Junko Yamamoto is a Tokyo-born, Seattle-based artist.
Yamamoto is a multidisciplinary artist with a primary focus on painting. She also explores such mediums as video installation, sculpture, printmaking, costume design, and photography.
Her work has previously been exhibited at numerous galleries around the world including: IMA Gallery Seattle; Frank Lloyd Wright’s Westcott House in Ohio; King County Art Gallery aka 4 Culture; Bel- levue Art Museum; SAM Gallery Seattle (displaying her works for over 10 years); Kirkland Arts Center; Poncho Foundation; Henry Art Gallery; Gas Gallery (Torino, Italy); Fresh Paint Art Gallery (Culver City, CA); Andrea Schwalts Gallery (San Francisco); Lotus Roots Gallery (Osaka, Japan); J Trip Gallery (Tokyo, Japan); Portland, Oregon and Boise, Idaho. Junko’s work was recently featured in Art in America Magazine and Studio Visit Magazine. Her works are included in the collections of Swedish Cancer Institute, Harborview Medical Center, Aspen Hotel Group and Mulvanny G2 Architecture.
She received her bachelor’s degree in fine arts from Cornish College of the Arts in Seattle in 1999.
Her current line of paintings is based on what she describes as “shunyata,” the Sanskrit word for “emptiness.” She enjoys playing around with the concept of what is empty and what is full. It carries over into the way she uses layers in her art. “For example, the first layer on the surface will usually be hidden deep below other features of the design,” she says. “But I like to reveal hidden pockets of this layer that show up on the surface.” Shunyata has become the backbone of her portfolio work. While painting, Junko draws on her childhood memories, saying, “Growing up in Japan, I was surrounded by Japanese cartoons and pop culture. I recall wearing pretty, brightly colored kimonos as a little girl…that is very nostalgic for me, I connect with it and it inspires me.” This inspiration is very obvious in her work. Junko’s abstract art straddles Japanese pop culture while remaining distinctly separated from the crowd. Her shunyata series, which may become her life’s work, is a beautiful collection that revels in opulent decorative detail.
My recent work is part of ongoing series loosely organized through my meditations on the notion of shunyata, the Sanskrit word for “emptiness”. My pieces estrange the concept from its common Buddhist associations in order to explore the perpetually irreducible tensions between emptiness and fullness in terms of the forms and apparent borders of human consciousness.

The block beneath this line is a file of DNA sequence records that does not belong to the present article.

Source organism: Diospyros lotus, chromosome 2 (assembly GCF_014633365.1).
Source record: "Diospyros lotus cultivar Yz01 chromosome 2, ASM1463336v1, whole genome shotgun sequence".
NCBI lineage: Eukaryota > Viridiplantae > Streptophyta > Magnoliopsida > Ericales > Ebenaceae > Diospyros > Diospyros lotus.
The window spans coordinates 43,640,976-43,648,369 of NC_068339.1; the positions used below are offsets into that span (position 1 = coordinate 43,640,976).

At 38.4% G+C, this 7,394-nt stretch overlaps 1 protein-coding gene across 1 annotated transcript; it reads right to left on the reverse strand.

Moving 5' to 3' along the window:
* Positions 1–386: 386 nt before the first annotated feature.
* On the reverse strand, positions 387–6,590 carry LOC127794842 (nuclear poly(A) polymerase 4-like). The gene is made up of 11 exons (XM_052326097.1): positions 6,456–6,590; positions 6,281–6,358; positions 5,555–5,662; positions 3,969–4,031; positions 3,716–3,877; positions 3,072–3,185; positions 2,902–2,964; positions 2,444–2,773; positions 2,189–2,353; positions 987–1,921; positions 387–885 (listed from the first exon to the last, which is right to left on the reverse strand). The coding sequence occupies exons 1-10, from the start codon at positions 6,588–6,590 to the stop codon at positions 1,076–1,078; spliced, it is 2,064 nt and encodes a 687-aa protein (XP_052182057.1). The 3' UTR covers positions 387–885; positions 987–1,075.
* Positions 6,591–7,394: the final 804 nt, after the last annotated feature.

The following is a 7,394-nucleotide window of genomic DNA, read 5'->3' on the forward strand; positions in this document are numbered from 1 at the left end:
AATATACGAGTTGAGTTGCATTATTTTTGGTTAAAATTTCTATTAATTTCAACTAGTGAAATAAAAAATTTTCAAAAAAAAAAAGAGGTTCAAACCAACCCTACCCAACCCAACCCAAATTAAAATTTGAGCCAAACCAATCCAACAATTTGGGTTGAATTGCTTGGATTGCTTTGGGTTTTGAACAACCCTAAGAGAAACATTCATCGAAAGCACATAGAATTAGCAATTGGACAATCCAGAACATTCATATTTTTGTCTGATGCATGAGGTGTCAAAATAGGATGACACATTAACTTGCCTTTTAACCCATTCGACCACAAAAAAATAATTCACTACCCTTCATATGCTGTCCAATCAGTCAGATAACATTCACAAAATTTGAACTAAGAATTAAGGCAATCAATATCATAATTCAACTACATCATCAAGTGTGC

We can only imagine the emptiness expressed by shunyata in relation to an attendant conception of fullness or wholeness – an elementary insight that serves as a starting point for me as I seek to puzzle through the boundaries of consciousness, knowledge, memory and our sense of delimited self – possession ( as against understanding of a universe or whole consciousness).
My process, which typically involves vacillating between painting layers of color and shape on canvas and using rollers to create the inherently imprecise and suggestive vertical lines which texture most of my works, is consonant for me with our constant “push an pull” of material and conceptual space and the nearly-indistinguishable layering of our conscious experience. Such layering is further suggested by the use of a range of pastels drawn from the patterns of clothing traditionally warm under more brightly colored kimonos – colors which were inscribed in my thinking from a young age.
The circular forms that (re)appear and disappear in all of the pieces signal for me both the thresholds of consciousness and interconnectedness my creations attempt to inhabit as well as my indebtedness to the forms of Japanese popular culture – particularly comic books – with which I grew up. The comic book trap of dialogue bubbles invoke our primary communicative gestures and the ways in which repertoires of pop cultural imagery help to shape and structure our most basic expressions of consciousness, even as we recognize in them am attempt to escape the “reality” of the rest of our conscious lives. The perpetual openness of these bubbles invites a kind of play, a precarious undecidability and possibility that marks all our ways of knowing and communicating.